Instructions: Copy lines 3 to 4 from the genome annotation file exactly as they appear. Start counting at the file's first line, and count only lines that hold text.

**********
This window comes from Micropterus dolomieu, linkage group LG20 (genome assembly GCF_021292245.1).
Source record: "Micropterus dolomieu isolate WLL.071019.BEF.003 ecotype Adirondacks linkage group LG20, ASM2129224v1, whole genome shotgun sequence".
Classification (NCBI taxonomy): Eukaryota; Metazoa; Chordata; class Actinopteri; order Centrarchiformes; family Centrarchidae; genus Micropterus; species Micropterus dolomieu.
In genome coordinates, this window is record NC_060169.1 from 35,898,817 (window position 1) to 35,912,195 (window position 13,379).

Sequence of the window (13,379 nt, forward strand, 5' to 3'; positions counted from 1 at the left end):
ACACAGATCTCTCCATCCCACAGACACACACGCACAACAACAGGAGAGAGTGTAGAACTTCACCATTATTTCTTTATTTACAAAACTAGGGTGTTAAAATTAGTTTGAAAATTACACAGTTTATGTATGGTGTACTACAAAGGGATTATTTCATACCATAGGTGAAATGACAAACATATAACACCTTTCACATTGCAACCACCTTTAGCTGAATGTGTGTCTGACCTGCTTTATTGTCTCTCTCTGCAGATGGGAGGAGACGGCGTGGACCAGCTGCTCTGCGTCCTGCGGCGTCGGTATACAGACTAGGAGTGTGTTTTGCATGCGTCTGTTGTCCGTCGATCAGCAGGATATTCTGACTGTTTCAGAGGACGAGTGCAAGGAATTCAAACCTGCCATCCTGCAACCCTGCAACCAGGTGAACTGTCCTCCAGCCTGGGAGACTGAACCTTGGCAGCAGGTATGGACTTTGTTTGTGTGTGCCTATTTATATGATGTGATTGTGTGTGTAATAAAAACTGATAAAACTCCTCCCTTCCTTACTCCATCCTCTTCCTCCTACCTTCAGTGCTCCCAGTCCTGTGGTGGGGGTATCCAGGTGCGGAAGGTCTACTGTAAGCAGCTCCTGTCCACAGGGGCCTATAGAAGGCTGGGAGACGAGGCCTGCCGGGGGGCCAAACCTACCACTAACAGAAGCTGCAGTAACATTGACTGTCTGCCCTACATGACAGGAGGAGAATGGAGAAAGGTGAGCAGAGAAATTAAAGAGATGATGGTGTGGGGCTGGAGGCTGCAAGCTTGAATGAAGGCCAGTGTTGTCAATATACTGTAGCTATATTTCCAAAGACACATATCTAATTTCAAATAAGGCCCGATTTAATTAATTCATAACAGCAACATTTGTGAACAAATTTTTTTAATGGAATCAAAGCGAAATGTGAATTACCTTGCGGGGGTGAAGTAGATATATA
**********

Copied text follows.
Classification (NCBI taxonomy): Eukaryota; Metazoa; Chordata; class Actinopteri; order Centrarchiformes; family Centrarchidae; genus Micropterus; species Micropterus dolomieu.
In genome coordinates, this window is record NC_060169.1 from 35,898,817 (window position 1) to 35,912,195 (window position 13,379).